Science in Medieval Jewish Cultures

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Gad Freudenthal
Cambridge University Press, 2011 - 547 pàgines
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Science in Medieval Jewish Cultures provides the first comprehensive overview by world-renowned experts of what we know today of medieval Jews' engagement with the sciences. Many medieval Jews, whether living in Islamic or Christian civilizations, joined Maimonides in accepting the rationalist philosophical-scientific tradition and appropriated extensive bodies of scientific knowledge in various disciplines: astronomy, astrology, mathematics, logic, physics, meteorology, biology, psychology, science of language, and medicine. The appropriated texts - in the original or in Hebrew translation - were the starting points for Jews' own contributions to medieval science and also informed other literary genres: religious-philosophical works, biblical commentaries, and even Halakhic (legal) discussions. This volume's essays will provide readers with background knowledge of medieval scientific thought necessary to properly understand canonical Jewish scientific texts. Its breadth reflects the number and diversity of Jewish cultures in the Middle Ages, and the necessity of considering the fortunes of science in each within its specific context.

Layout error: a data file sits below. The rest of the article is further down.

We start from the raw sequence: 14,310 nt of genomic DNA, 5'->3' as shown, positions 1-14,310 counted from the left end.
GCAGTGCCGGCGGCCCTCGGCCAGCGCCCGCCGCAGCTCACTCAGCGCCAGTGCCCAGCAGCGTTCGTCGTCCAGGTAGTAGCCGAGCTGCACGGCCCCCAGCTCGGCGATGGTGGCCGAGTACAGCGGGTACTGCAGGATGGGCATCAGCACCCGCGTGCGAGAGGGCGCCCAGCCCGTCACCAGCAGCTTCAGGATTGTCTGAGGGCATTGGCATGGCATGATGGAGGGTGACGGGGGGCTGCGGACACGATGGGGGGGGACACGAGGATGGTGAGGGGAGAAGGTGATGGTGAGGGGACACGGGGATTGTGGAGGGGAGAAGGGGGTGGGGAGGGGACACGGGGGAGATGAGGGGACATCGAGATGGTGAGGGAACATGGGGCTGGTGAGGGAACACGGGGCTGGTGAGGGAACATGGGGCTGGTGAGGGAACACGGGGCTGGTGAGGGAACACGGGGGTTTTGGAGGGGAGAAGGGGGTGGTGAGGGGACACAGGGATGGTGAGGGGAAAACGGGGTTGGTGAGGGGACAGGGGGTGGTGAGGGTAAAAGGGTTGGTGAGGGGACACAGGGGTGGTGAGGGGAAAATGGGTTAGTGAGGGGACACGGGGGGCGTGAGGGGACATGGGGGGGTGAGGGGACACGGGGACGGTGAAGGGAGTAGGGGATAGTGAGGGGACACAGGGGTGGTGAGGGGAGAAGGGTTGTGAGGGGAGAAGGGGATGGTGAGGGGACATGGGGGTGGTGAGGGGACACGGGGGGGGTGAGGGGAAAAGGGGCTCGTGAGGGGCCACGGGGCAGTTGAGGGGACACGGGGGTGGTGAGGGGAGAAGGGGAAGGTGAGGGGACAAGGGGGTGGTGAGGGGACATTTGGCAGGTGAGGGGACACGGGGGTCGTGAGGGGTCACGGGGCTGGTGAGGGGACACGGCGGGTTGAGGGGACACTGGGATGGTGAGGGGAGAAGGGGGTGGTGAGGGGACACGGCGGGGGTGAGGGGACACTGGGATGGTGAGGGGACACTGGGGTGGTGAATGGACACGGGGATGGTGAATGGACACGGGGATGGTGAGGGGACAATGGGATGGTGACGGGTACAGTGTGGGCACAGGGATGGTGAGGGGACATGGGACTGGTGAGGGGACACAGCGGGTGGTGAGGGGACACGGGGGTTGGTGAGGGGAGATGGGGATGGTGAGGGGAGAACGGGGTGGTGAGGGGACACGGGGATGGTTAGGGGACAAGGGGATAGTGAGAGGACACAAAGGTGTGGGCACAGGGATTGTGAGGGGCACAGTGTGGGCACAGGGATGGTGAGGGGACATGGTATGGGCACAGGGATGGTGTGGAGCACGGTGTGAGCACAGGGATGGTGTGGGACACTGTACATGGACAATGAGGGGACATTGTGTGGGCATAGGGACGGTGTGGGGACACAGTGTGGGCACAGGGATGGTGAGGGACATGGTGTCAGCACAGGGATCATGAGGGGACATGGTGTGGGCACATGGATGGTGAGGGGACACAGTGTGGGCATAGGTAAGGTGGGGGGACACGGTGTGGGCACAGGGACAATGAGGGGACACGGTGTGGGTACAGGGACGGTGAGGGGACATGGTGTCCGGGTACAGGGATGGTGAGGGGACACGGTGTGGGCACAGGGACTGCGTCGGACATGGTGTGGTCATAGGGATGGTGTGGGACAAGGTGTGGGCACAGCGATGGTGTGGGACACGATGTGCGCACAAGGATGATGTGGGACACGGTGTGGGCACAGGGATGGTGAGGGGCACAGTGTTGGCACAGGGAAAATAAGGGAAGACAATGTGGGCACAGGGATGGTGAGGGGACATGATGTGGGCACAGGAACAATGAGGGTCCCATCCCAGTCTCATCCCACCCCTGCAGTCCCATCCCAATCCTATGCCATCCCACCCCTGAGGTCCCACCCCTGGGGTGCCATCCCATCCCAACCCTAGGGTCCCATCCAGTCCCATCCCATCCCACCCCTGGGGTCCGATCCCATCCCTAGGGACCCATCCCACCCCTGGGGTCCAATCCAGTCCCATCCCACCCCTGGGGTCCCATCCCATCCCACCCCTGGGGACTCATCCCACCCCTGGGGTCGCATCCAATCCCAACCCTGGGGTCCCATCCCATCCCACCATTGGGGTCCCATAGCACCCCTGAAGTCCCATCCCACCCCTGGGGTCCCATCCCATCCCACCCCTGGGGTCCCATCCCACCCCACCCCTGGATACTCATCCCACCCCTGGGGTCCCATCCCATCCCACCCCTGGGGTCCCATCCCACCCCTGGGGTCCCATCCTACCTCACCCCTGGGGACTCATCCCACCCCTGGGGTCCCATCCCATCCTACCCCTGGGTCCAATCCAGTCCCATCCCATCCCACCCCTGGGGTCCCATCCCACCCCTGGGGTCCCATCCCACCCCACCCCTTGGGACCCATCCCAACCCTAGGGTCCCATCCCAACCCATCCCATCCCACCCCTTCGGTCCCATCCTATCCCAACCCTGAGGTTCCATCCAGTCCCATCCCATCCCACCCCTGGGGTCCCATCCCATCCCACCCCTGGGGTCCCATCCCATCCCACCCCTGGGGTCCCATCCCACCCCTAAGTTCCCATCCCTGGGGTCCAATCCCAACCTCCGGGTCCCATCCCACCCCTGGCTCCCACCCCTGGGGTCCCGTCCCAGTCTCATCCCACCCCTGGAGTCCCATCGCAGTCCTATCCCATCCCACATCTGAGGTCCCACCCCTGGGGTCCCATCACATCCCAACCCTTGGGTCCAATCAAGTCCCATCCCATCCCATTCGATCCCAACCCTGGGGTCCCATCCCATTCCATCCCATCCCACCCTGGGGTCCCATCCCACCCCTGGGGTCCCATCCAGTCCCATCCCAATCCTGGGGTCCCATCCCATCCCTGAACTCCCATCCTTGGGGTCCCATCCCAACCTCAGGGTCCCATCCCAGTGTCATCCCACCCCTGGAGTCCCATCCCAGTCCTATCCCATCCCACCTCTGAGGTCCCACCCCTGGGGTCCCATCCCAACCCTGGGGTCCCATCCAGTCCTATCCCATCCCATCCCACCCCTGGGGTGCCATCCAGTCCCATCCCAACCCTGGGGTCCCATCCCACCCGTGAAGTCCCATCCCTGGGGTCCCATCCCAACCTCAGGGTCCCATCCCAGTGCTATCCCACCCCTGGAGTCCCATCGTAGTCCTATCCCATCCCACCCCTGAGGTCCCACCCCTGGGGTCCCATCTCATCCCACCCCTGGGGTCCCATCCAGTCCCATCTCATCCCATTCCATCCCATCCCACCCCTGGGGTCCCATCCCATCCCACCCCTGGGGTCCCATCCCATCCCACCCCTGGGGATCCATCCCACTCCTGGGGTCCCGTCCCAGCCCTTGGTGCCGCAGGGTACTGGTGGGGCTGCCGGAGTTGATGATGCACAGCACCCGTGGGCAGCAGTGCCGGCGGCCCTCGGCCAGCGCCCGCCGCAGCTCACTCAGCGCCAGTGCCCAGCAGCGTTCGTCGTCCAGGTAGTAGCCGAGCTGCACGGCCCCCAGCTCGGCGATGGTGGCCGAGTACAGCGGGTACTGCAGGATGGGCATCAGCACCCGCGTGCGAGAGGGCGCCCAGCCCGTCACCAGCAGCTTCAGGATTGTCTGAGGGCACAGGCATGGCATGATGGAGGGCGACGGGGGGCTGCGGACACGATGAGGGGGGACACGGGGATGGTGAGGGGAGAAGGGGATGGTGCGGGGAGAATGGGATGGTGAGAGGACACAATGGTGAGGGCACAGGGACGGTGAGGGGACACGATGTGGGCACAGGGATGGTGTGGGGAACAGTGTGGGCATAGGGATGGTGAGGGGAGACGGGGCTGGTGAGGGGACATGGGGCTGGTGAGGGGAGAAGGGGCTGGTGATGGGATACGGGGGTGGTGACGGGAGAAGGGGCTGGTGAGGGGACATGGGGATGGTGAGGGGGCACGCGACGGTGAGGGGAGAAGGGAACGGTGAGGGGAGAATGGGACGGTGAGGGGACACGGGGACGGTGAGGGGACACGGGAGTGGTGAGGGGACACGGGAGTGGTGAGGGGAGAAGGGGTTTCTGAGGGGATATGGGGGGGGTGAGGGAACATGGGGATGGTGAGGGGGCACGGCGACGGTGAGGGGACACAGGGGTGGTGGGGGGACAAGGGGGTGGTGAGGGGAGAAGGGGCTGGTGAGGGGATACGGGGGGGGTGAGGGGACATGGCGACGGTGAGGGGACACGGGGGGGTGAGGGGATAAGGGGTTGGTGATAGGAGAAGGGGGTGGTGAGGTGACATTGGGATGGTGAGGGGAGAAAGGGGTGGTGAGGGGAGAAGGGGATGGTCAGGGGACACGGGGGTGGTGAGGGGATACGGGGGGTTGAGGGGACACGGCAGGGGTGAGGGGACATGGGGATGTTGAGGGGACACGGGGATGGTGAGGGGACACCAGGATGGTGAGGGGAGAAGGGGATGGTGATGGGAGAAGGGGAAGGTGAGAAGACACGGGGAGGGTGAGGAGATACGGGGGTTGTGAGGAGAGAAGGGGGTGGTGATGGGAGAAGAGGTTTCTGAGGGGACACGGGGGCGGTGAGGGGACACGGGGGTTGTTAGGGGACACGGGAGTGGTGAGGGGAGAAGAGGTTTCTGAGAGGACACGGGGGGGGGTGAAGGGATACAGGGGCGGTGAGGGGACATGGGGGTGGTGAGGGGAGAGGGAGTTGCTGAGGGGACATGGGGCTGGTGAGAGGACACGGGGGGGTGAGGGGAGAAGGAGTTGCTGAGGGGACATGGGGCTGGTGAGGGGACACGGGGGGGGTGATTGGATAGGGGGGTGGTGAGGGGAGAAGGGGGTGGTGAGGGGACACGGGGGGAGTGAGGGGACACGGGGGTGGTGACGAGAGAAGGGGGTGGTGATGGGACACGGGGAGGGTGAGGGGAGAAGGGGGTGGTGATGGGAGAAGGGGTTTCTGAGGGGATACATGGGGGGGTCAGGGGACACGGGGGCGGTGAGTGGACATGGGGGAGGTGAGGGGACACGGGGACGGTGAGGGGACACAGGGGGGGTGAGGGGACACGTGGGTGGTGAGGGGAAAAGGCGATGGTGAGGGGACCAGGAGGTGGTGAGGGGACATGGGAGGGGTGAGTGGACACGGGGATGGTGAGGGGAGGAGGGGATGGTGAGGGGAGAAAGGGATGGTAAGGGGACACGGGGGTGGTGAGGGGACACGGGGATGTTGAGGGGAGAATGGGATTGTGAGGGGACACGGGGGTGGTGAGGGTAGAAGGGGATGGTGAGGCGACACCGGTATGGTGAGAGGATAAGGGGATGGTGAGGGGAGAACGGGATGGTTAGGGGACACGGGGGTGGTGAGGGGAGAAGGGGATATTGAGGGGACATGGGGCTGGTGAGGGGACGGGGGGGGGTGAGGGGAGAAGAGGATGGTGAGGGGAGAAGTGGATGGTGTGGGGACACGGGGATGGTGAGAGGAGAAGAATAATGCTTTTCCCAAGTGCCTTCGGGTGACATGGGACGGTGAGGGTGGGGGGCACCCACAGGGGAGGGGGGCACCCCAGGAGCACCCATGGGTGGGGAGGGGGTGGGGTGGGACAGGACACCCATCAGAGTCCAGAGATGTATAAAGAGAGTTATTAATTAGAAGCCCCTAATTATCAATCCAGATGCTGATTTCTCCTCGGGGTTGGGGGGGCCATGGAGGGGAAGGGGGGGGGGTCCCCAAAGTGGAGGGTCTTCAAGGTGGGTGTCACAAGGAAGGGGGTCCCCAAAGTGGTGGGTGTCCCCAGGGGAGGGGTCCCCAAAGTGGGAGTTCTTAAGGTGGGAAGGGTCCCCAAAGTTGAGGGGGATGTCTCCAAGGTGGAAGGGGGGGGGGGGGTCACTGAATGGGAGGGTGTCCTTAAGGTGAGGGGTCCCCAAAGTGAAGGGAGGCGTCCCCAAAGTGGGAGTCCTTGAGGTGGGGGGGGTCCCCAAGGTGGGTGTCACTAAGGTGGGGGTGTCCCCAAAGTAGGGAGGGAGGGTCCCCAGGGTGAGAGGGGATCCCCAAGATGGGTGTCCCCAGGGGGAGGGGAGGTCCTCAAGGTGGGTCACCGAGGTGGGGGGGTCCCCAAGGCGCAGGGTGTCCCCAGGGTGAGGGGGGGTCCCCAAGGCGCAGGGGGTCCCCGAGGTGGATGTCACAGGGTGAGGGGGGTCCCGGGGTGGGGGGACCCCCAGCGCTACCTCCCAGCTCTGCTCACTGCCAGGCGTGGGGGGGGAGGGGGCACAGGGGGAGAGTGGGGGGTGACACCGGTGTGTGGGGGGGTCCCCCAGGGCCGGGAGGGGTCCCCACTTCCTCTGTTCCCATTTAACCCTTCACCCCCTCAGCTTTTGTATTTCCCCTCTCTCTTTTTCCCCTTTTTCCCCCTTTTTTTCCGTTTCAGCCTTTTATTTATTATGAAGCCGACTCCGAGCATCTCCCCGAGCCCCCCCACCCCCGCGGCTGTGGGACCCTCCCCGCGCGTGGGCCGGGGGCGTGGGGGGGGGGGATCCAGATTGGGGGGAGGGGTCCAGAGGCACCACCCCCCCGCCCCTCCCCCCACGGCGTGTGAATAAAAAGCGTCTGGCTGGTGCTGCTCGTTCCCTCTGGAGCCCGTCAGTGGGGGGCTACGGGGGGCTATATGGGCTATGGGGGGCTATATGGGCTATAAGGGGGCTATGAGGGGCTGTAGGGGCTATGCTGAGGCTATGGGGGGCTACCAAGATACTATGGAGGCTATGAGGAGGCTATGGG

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Continguts

The History of Science in Medieval Jewish Cultures
1
part i The GreekArabic Scientic Tradition and Its Appropriation Adaptation and Development in Medieval Jewish Cultures East and West
11
part ii Individual Sciences as Studied and Practiced by Medieval Jews
111
part iii Scientic Knowledge in Context
425

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Quant a l’autor (2011)

Gad Freudenthal is a Senior Research Fellow (Emeritus) at the Centre national de la recherche scientifique (CNRS) in Paris. He is the author and editor of several volumes on the history of science in antiquity and in the Middle Ages, especially in Jewish cultures, most recently, Science in the Medieval Hebrew and Arabic Traditions (2005). He is also editor of the journal Aleph: Historical Studies in Science and Judaism.

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